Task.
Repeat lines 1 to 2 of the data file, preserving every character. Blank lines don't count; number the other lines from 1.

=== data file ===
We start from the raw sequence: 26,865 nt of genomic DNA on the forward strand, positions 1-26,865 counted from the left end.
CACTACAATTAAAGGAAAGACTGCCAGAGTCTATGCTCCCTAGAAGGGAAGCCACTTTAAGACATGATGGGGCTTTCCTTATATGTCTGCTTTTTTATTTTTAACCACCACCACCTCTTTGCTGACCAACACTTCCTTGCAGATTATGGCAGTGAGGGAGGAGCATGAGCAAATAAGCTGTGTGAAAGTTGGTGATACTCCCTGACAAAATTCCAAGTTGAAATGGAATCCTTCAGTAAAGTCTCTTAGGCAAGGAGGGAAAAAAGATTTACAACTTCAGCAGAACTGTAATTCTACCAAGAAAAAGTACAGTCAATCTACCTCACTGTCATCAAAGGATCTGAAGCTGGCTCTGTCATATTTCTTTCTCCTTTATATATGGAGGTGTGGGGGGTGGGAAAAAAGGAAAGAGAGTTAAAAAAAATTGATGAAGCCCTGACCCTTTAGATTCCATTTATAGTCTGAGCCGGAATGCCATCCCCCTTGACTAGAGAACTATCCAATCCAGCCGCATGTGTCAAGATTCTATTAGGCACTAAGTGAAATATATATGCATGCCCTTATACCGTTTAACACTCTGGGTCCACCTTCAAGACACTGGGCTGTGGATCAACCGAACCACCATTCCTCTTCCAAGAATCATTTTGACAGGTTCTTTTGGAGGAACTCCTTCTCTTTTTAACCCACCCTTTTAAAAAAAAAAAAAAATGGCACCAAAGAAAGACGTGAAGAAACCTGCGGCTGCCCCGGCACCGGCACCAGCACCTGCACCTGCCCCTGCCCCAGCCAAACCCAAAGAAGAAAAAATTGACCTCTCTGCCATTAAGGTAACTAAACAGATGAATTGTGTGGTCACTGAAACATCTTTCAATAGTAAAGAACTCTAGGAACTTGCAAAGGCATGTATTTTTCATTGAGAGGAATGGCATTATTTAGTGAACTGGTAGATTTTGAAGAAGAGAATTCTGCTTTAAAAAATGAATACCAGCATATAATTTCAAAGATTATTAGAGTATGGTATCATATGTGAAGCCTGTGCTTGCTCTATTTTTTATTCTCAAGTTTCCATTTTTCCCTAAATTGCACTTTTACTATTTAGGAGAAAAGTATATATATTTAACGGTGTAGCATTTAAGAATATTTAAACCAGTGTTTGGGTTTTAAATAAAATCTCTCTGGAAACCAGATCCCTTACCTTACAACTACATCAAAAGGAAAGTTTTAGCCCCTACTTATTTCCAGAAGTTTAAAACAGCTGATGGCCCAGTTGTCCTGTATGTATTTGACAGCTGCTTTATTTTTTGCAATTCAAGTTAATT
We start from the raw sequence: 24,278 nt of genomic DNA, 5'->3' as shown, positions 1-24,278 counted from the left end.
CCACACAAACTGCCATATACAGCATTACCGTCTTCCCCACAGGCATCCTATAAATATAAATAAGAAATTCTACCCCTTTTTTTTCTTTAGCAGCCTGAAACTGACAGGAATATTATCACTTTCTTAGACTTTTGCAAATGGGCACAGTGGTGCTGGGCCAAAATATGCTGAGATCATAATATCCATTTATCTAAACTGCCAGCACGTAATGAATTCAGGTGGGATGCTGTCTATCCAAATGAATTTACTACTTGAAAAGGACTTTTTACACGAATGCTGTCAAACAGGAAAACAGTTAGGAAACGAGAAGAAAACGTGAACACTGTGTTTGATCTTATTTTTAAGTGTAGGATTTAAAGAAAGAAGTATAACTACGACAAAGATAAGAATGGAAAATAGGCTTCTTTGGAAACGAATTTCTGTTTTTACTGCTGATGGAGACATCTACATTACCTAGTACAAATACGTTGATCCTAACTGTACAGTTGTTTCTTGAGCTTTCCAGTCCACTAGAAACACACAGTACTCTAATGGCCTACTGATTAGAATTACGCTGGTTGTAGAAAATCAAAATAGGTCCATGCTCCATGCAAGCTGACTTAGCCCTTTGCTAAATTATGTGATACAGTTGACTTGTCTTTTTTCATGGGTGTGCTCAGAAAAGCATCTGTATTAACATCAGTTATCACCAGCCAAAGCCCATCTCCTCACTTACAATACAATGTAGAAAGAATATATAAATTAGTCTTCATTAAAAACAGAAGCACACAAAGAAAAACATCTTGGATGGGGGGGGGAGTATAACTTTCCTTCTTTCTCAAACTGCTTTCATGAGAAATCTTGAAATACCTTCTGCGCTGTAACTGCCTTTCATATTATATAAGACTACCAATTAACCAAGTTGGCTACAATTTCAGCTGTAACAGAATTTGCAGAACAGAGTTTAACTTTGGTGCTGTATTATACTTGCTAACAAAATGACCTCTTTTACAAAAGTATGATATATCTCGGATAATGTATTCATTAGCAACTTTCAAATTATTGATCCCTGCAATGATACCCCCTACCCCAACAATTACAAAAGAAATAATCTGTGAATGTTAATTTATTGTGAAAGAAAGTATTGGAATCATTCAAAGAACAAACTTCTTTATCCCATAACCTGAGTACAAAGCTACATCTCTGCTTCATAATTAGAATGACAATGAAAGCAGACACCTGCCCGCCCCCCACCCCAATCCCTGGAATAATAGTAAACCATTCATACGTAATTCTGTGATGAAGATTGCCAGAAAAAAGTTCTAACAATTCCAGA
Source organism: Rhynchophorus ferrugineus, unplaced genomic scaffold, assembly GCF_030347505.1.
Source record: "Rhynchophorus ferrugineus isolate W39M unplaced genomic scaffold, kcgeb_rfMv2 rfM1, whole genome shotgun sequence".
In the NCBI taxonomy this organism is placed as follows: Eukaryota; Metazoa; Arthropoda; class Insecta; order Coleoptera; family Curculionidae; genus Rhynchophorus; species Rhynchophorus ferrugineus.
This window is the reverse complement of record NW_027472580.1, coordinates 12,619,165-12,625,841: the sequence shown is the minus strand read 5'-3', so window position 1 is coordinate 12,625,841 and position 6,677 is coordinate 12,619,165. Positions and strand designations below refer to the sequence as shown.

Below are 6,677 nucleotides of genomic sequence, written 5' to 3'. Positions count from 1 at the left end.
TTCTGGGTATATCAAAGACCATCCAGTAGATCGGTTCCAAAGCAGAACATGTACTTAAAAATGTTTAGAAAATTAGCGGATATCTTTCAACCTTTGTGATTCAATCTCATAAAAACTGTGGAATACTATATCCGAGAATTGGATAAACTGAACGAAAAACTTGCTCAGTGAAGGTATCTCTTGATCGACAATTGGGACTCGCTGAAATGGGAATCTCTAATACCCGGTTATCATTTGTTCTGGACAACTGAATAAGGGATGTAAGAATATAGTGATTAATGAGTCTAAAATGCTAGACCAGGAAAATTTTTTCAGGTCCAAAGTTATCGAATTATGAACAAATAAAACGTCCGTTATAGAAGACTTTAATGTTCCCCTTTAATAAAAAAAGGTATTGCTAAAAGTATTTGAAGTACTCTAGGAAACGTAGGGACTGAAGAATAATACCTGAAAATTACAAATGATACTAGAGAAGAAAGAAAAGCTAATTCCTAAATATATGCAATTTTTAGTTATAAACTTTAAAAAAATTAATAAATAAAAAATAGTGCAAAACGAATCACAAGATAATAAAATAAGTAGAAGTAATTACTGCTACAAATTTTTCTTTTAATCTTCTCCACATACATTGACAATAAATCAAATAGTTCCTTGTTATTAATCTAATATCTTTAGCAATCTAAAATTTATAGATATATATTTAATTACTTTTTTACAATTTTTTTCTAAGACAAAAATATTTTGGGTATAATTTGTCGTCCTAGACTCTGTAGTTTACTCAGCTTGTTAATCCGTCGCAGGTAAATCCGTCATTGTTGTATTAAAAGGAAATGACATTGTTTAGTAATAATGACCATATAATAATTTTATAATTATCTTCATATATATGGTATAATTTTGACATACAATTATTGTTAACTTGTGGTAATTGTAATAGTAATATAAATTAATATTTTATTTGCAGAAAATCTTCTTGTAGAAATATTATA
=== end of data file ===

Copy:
We start from the raw sequence: 26,865 nt of genomic DNA on the forward strand, positions 1-26,865 counted from the left end.
CACTACAATTAAAGGAAAGACTGCCAGAGTCTATGCTCCCTAGAAGGGAAGCCACTTTAAGACATGATGGGGCTTTCCTTATATGTCTGCTTTTTTATTTTTAACCACCACCACCTCTTTGCTGACCAACACTTCCTTGCAGATTATGGCAGTGAGGGAGGAGCATGAGCAAATAAGCTGTGTGAAAGTTGGTGATACTCCCTGACAAAATTCCAAGTTGAAATGGAATCCTTCAGTAAAGTCTCTTAGGCAAGGAGGGAAAAAAGATTTACAACTTCAGCAGAACTGTAATTCTACCAAGAAAAAGTACAGTCAATCTACCTCACTGTCATCAAAGGATCTGAAGCTGGCTCTGTCATATTTCTTTCTCCTTTATATATGGAGGTGTGGGGGGTGGGAAAAAAGGAAAGAGAGTTAAAAAAAATTGATGAAGCCCTGACCCTTTAGATTCCATTTATAGTCTGAGCCGGAATGCCATCCCCCTTGACTAGAGAACTATCCAATCCAGCCGCATGTGTCAAGATTCTATTAGGCACTAAGTGAAATATATATGCATGCCCTTATACCGTTTAACACTCTGGGTCCACCTTCAAGACACTGGGCTGTGGATCAACCGAACCACCATTCCTCTTCCAAGAATCATTTTGACAGGTTCTTTTGGAGGAACTCCTTCTCTTTTTAACCCACCCTTTTAAAAAAAAAAAAAAATGGCACCAAAGAAAGACGTGAAGAAACCTGCGGCTGCCCCGGCACCGGCACCAGCACCTGCACCTGCCCCTGCCCCAGCCAAACCCAAAGAAGAAAAAATTGACCTCTCTGCCATTAAGGTAACTAAACAGATGAATTGTGTGGTCACTGAAACATCTTTCAATAGTAAAGAACTCTAGGAACTTGCAAAGGCATGTATTTTTCATTGAGAGGAATGGCATTATTTAGTGAACTGGTAGATTTTGAAGAAGAGAATTCTGCTTTAAAAAATGAATACCAGCATATAATTTCAAAGATTATTAGAGTATGGTATCATATGTGAAGCCTGTGCTTGCTCTATTTTTTATTCTCAAGTTTCCATTTTTCCCTAAATTGCACTTTTACTATTTAGGAGAAAAGTATATATATTTAACGGTGTAGCATTTAAGAATATTTAAACCAGTGTTTGGGTTTTAAATAAAATCTCTCTGGAAACCAGATCCCTTACCTTACAACTACATCAAAAGGAAAGTTTTAGCCCCTACTTATTTCCAGAAGTTTAAAACAGCTGATGGCCCAGTTGTCCTGTATGTATTTGACAGCTGCTTTATTTTTTGCAATTCAAGTTAATT